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Bryant Case Tests Limits of ‘Rape Shield Laws’


— October 21, 2003

As the rape case against basketball star Kobe Bryant proceeds, expect to see the alleged victim’s past on trial too – both inside and outside the courtroom.

A Colorado judge allowed the case to go forward Monday one week after Mr. Bryant’s defense attorneys introduced lurid evidence of the accuser’s other sexual experiences at a preliminary hearing.

Kobe Bryant and his attorney, Pamela Mackey, are continuing his defense after a judge allowed the case to go forward after a preliminary hearing.

Like most states, Colorado has a “rape shield law” that generally protects victims from disclosures about their sexual conduct or reputation before or after an alleged assault. But the Colorado law includes two exceptions: evidence about prior sexual conduct with the defendant and evidence that might show the acts charged were not committed by the defendant.

Now, in the highest-profile criminal prosecution since O.J. Simpson’s trial a decade ago, the balance between a defendant’s right to a fair trial and an accuser’s rights under the rape shield law will be tested.

The Christian Science Monitor has the details here.


As the rape case against basketball star Kobe Bryant proceeds, expect to see the alleged victim’s past on trial too – both inside and outside the courtroom.

A Colorado judge allowed the case to go forward Monday one week after Mr. Bryant’s defense attorneys introduced lurid evidence of the accuser’s other sexual experiences at a preliminary hearing.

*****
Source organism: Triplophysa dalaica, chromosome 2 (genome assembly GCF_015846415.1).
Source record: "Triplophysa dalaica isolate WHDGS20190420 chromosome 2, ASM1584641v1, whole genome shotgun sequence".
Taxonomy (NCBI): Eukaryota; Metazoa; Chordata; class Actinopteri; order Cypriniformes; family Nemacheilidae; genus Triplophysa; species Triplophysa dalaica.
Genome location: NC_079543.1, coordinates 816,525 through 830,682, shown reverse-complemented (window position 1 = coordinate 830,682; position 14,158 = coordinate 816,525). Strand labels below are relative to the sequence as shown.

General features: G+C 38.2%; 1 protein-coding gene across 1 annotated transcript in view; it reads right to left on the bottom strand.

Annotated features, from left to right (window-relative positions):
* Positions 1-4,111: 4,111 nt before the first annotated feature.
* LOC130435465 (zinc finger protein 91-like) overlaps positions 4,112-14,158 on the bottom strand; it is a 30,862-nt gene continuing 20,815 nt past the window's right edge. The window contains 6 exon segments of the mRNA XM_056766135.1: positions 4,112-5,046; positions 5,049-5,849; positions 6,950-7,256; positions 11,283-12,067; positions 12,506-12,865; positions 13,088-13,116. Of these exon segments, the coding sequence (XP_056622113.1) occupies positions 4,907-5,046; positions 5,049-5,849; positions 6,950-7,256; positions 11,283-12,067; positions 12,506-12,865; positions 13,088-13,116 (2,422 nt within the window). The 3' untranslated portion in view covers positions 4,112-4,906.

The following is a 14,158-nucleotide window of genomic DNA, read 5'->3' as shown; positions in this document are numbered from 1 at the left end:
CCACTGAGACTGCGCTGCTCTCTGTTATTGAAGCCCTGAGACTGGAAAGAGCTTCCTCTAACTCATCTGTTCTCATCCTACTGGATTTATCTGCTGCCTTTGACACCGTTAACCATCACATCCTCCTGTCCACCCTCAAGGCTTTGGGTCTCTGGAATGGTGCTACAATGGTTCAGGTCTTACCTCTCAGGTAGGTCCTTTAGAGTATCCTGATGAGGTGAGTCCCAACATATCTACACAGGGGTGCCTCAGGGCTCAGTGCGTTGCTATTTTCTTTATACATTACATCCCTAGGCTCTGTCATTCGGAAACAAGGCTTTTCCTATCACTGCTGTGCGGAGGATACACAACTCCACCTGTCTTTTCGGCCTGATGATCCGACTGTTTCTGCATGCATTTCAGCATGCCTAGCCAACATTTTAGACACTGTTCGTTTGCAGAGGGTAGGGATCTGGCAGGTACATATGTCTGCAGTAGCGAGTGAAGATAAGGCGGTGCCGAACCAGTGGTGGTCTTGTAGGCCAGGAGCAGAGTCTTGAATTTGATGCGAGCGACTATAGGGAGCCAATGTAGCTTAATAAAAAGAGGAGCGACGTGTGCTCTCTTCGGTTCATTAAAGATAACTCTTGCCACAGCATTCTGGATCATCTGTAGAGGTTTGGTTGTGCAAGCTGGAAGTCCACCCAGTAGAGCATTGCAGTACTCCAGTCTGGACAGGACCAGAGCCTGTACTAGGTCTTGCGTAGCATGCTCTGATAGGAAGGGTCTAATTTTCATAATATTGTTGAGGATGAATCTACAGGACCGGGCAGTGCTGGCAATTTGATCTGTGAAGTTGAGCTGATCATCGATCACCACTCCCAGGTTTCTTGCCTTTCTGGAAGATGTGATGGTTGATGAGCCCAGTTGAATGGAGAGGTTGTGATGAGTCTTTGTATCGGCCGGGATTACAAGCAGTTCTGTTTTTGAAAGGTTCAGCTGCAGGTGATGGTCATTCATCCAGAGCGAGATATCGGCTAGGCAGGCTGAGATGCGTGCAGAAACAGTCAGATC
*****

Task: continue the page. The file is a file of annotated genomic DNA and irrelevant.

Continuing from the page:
Kobe Bryant and his attorney, Pamela Mackey, are continuing his defense after a judge allowed the case to go forward after a preliminary hearing.

Like most states, Colorado has a “rape shield law” that generally protects victims from disclosures about their sexual conduct or reputation before or after an alleged assault. But the Colorado law includes two exceptions: evidence about prior sexual conduct with the defendant and evidence that might show the acts charged were not committed by the defendant.

Now, in the highest-profile criminal prosecution since O.J. Simpson’s trial a decade ago, the balance between a defendant’s right to a fair trial and an accuser’s rights under the rape shield law will be tested.

The Christian Science Monitor has the details here.

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